- The Washington Times - Sunday, January 23, 2005

Slur too far

A new book speculating that Abraham Lincoln was homosexual prompted cartoonist Robert Grossman to pen a cartoon depicting Lincoln as a buxom transvestite in the costume of a 19th-century dance hall girl, with this caption:

“Babe Lincoln … Newly discovered daguerreotype lends support to the theory … that the sixteenth president was gay. Log Cabin Republicans take note.”

The Grossman cartoon, published by the Nation in the left-wing weekly’s Monday issue, proved too tasteless even for one of the most bitter opponents of the Republican Party.

At his anti-Bush blog (atrios.blogspot.com), Duncan Black was moved to ask: “What … was the Nation thinking running this cartoon?”

‘Death spiral’

What is a $60 billion annual industry that is supported by 9 million jobs and is in a “death spiral”?

If you guessed the U.S. Postal Service, you’re right.

In an effort to modernize your local post office for the first time in 35 years, Rep. John M. McHugh, New York Republican, is putting postal-reform legislation back on the table in the newly convened 109th Congress.

Mr. McHugh — along with Rep. Thomas M. Davis III, Virginia Republican and Government Reform Committee chairman; the panel’s ranking Democrat, Rep. Henry A. Waxman of California; and Rep. Danny K. Davis, Illinois Democrat — has reintroduced the Postal Accountability and Enhancement Act to ensure that the Postal Service “can adapt and survive in the competitive communications marketplace of the 21st century.”

Mr. McHugh is no stranger to modernizing mail, having introduced legislation to reform the Postal Service in every Congress since the 104th, 10 years ago.

As for Mr. Davis, he describes the Postal Service’s “uncertain” future: “First-class mail volume is declining while the number of addresses is increasing, and the Postal Service has but one mechanism — raising rates — to make up the difference between its falling revenues and rising costs.

“Observers have likened this to a ‘death spiral,’ where declining business leads to higher rates, which in turn leads to a further decline in business, and so on, and so on, and so on.”

Fruit and Flake

Another eye-opening pork project, contained in the massive omnibus spending bill recently passed by Congress, has been uncovered by Rep. Jeff Flake, Arizona Republican.

“Just when you think Congress can’t squeeze any more money out of taxpayers, they spent $347,000 for grapefruit-juice research,” the congressman reveals.

Or, more precisely, $347,000 has been earmarked by Congress for grapefruit juice/drug interaction research in Florida.

Spyware demise?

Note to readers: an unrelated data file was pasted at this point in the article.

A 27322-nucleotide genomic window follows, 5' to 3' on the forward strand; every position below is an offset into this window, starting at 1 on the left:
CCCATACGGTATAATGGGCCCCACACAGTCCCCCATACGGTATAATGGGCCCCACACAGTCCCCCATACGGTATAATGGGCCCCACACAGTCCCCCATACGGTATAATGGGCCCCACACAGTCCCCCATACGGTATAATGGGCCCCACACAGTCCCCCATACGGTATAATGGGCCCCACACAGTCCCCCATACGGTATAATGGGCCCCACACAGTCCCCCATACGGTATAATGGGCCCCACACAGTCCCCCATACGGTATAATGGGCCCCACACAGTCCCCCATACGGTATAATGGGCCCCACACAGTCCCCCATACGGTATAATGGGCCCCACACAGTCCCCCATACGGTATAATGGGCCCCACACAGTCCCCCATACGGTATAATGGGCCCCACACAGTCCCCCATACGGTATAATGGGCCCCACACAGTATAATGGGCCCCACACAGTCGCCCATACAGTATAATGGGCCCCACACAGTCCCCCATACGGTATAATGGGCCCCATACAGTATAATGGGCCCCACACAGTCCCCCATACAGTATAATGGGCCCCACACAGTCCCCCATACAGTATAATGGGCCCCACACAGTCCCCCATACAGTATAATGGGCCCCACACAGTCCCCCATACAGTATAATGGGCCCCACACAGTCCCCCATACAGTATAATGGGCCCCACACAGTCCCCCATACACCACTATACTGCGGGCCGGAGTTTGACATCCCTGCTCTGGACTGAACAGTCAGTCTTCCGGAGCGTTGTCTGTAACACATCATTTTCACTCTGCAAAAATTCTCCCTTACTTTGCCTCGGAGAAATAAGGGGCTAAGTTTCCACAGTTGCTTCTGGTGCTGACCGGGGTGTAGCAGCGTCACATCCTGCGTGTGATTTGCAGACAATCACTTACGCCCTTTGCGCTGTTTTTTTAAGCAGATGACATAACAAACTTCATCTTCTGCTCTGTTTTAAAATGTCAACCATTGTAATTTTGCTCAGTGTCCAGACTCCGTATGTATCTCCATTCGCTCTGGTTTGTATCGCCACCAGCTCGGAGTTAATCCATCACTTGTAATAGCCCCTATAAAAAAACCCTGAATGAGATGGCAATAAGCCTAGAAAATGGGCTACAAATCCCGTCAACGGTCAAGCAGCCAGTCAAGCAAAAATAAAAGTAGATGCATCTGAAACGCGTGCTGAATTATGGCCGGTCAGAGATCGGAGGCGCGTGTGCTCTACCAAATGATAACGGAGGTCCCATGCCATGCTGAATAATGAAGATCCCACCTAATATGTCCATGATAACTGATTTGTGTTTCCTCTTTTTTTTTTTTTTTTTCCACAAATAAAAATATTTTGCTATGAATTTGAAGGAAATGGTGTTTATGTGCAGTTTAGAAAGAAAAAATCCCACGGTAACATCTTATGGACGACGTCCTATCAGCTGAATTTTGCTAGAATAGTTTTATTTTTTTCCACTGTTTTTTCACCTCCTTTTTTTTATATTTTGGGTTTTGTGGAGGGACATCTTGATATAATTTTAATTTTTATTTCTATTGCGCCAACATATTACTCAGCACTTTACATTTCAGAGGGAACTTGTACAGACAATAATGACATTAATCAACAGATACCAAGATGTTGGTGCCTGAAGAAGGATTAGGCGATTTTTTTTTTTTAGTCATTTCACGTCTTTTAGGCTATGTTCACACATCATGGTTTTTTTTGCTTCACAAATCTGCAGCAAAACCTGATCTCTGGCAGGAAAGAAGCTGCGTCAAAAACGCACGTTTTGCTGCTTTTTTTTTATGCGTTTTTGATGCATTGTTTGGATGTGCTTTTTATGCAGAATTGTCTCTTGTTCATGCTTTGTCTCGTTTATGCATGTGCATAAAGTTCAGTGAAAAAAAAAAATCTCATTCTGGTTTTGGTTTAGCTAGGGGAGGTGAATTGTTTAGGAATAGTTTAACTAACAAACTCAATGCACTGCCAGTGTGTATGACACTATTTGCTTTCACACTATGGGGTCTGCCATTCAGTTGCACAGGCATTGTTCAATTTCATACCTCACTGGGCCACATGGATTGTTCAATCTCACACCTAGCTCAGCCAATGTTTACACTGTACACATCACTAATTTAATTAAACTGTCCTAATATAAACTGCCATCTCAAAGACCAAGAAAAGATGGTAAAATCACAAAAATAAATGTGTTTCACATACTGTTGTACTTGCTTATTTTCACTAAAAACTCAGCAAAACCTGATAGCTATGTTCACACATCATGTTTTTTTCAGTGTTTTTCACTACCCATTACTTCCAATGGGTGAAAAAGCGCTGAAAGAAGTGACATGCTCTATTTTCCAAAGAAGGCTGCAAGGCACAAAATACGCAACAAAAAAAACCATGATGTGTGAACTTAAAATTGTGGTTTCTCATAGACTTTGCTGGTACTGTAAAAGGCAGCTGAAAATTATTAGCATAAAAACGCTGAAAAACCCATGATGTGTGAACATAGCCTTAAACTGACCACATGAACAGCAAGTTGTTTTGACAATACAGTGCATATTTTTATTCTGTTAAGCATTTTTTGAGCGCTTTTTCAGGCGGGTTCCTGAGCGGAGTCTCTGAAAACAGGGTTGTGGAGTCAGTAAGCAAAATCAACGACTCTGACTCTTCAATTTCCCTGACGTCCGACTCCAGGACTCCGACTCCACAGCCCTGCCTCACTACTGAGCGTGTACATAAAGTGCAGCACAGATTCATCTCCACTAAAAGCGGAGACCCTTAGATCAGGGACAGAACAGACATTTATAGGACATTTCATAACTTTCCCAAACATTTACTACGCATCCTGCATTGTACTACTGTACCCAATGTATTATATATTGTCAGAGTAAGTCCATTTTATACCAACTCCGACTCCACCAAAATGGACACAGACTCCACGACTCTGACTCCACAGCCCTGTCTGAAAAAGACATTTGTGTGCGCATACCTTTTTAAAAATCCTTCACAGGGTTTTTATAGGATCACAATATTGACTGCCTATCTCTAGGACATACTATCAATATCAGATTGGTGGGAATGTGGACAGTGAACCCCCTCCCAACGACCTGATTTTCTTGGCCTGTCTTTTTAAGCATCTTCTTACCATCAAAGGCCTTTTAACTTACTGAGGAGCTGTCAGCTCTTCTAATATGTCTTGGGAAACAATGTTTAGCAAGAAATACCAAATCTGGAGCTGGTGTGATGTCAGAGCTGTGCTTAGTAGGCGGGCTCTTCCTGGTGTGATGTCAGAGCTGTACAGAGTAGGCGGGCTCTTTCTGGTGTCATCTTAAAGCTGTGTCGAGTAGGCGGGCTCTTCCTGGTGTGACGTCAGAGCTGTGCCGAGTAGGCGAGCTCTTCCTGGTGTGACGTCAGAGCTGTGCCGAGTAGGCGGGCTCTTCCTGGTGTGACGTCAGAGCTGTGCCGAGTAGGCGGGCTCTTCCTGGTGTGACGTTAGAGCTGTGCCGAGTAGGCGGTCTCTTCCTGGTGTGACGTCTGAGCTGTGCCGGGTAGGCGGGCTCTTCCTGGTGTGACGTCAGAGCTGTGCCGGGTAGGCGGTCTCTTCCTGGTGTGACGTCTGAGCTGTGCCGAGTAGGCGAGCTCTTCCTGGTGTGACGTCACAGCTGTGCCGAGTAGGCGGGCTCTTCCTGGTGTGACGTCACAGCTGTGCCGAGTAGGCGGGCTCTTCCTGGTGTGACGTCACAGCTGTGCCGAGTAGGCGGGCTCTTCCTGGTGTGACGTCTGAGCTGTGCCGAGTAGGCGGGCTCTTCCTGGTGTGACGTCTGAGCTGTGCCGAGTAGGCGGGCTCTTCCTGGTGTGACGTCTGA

Computer users are familiar with the term “spyware” — or Internet-privacy invasion.

Now, Rep. Mary Bono, California Republican, has reintroduced legislation to protect computer users from spyware, but, this time, is giving the Senate ample time to make it law.

In one of the more frustrating realities of Congress, the congresswoman’s Securely Protect Yourself Against Cyber Trespass Act (SPY ACT) passed overwhelmingly in the House last October, but was not passed by the Senate in time to become law before the end of the 108th Congress.

As soon as the 109th Congress convened this month — in fact, on the first day that the House was in session — Mrs. Bono reintroduced the bill.

Spyware software often is loaded onto a personal computer by a third party without the user’s knowledge. Not only are the user’s movements and keystrokes tracked, but the third party also can gather credit-card numbers, passwords and other personal information that can then be sold for illegal purposes.


“Is it possible for a [homosexual] leader to be paid too much money?” maverick San Francisco AIDS activist Michael Petrelis asks, upon learning what the Gay and Lesbian Alliance Against Defamation has been paying its executive director, Joan Garry.

Relying on public forms filed by the nonprofit homosexual rights group, Mr. Petrelis provides a breakdown of Miss Garry’s total pay package for the past six years, calculating that her compensation more than doubled, from $108,302 in 1998 to $228,417 in 2003.

Increasing her salary by 111 percent during that span, Miss Garry’s annual raise averaged more than 16 percent. Her largest yearly raise (from $122,657 in 1998 to $165,032 in 1999) was about 35 percent. Her smallest raise, in 2003, was about 9.5 percent.

By comparison, the average U.S. worker got a 2.4 percent raise in 2004, according to the federal Bureau of Labor Statistics.

“Add up her salary over the years and the total comes to $1,016,253,” says Mr. Petrelis. “Let’s put GLAAD’s budget and compensation for its leader in some perspective. In 2003, GLAAD’s total revenue was $6,193,332 and Garry made $228,417.”

John McCaslin, whose column is nationally syndicated, can be reached at 202/636-3284 or jmccaslin@washingtontimes.com.

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